Monday, June 4, 2007
Light at the edge of Darkness
Light at the edge of Darkness is an anthology of Biblical Speculative Fiction including "Christian Horror" which is why I agreed to review it.
I have to be honest--do you expect anything less from me? I'm hard to please. I don't like a lot of what's out there, Christian or secular. I have my favorite authors and have been disappointed in the past but I've also been wow'ed beyond belief at other times. So here's my disclaimer: Just because I possibly didn't like few stories in this anthology doesn't mean that I don't like the author and it certainly doesn't mean the project isn't worth while.
I don't think it would do any good to review each story individually because some of the offerings are just not what I read. As a whole, Light at the edge of Darkness gives hope to an up and coming generation of Speculative fiction readers and authors.
Two years ago when I started researching my genre, Christian Horror, it didn't exist. The semantics are still debatable, but at the end of the day, it is what it is. To see an anthology of this type being published shows which way the wind is blowing.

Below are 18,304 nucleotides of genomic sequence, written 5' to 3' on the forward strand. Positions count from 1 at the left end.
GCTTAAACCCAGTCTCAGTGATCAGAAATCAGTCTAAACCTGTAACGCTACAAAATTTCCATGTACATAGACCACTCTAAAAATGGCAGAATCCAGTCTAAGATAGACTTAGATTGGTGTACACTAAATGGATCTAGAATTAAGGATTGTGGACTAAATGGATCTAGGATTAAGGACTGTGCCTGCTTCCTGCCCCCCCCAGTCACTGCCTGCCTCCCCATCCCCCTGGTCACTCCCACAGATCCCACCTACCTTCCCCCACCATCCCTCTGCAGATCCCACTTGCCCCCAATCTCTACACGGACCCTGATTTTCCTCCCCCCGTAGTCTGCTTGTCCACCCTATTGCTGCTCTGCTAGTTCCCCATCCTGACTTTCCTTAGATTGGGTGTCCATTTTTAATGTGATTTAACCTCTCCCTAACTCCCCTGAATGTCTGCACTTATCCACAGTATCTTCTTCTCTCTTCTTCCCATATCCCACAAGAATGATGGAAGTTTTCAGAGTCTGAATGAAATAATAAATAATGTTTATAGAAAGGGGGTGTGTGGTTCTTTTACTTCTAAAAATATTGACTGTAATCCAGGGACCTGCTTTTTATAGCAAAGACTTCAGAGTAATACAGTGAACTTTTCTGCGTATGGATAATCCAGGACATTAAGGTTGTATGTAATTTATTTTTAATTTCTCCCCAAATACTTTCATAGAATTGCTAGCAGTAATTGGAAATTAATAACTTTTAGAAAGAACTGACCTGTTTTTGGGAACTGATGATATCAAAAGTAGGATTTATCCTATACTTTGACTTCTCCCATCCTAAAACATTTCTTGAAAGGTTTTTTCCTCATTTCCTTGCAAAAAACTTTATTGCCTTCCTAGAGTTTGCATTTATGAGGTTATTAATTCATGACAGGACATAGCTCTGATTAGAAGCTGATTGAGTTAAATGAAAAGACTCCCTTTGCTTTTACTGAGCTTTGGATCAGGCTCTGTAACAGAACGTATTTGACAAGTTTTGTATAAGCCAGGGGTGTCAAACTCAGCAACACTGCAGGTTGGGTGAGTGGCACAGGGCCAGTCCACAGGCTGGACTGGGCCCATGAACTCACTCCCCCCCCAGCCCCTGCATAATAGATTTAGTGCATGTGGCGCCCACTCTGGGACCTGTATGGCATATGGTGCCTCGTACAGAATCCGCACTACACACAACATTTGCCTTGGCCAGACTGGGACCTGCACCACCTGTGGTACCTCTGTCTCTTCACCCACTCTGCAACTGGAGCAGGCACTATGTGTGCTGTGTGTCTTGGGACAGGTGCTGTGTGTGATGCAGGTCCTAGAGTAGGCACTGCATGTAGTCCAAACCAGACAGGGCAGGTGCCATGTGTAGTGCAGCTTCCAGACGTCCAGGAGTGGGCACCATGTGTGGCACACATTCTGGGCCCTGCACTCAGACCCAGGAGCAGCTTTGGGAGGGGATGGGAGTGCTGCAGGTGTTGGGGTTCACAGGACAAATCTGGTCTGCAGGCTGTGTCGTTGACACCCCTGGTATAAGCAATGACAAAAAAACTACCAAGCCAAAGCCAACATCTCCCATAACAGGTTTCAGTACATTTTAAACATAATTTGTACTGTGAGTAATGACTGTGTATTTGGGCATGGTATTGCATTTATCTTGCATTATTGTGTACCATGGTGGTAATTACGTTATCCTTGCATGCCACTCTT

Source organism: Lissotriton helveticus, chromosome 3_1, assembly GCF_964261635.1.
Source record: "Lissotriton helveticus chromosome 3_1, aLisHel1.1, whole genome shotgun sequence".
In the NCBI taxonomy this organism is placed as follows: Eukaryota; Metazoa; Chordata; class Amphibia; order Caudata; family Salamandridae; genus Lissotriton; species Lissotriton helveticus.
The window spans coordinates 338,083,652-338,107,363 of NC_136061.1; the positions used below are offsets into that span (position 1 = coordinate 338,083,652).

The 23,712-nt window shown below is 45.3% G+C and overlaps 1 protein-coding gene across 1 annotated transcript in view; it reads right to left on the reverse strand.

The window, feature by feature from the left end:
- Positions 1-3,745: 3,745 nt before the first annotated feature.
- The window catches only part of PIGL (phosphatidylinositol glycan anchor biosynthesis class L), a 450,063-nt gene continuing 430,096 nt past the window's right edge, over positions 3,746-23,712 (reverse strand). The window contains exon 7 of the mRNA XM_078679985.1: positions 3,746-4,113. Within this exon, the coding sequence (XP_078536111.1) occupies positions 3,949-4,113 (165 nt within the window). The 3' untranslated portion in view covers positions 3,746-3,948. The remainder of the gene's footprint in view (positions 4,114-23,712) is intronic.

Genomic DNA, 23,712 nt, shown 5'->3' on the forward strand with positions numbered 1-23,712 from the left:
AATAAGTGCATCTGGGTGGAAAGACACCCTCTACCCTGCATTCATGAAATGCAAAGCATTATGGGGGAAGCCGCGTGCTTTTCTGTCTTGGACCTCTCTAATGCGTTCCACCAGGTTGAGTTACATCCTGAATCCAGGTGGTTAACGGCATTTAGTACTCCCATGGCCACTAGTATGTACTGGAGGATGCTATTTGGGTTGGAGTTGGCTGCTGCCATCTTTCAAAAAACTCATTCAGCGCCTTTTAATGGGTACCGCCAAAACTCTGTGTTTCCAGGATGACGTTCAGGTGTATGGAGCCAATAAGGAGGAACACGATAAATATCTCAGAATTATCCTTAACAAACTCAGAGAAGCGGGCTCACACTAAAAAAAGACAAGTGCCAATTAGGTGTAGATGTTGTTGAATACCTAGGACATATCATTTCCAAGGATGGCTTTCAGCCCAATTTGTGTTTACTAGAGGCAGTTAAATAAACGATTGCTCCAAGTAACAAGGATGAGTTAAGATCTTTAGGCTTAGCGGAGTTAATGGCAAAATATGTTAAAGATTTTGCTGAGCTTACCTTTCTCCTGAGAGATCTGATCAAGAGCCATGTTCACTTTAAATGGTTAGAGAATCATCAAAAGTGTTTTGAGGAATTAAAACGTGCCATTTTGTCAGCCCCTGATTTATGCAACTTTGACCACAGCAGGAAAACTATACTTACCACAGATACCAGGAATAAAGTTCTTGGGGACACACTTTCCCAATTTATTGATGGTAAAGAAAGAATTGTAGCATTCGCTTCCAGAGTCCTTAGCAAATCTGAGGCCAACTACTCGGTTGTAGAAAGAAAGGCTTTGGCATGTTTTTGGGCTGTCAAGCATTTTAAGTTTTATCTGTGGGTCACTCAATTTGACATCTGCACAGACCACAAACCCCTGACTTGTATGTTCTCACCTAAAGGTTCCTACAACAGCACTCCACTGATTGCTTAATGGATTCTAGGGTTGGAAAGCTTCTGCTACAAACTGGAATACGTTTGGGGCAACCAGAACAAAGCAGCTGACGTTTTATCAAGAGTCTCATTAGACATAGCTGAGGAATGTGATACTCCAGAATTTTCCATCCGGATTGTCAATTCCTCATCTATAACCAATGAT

My favorite? A.P. Fuchs deserves to be watched. His story, Undeniable, took me there.
There being that place that I'm no longer reading, I'm living the story, I'm tense, I'm thinking, I'm not distracted, I've blocked out any sounds and I'm in another place with the characters. If you can make me become the character, you've written a good story in my opinion. A.P. Fuchs did that and took me there.
Quite a few of the stories had that Prairie Romance feel to them. Not that they were Prairie Romances, mind you, but they had that feel to them. The flat characters who were driven by an authors need to fit in a few verses of Scripture (because God's Word does not return void,) things were bad, the character made some sort of statement of faith and then the whole world brightened and all the problems magically disappeared--that Prairie Romance style.
I noticed in the horror department, many of the stories wanted to deal with evil, which is fine. But what I like to read is a more realistic approach in that horror and evil generally do not present themselves as the goony under the bed or the ugly beast with bad breath dripping down the side of your neck. The kind of horror I enjoy reading is probably a lot more psychological at its core (another reason I chose A.P. Fuchs as my favorite.) I feel that in this spiritual battle that is life, deception from the enemy is often times the things we think most beautiful and that's where it starts to fade from a black and white world to a grey world of unknowns and horror tucks itself into the comfy blanket of unknown.
So all in all, not a bad book. Some really good stories, some just meh stories and a few really bad stories. But that's just my opinion and like I said, I'm hard to please.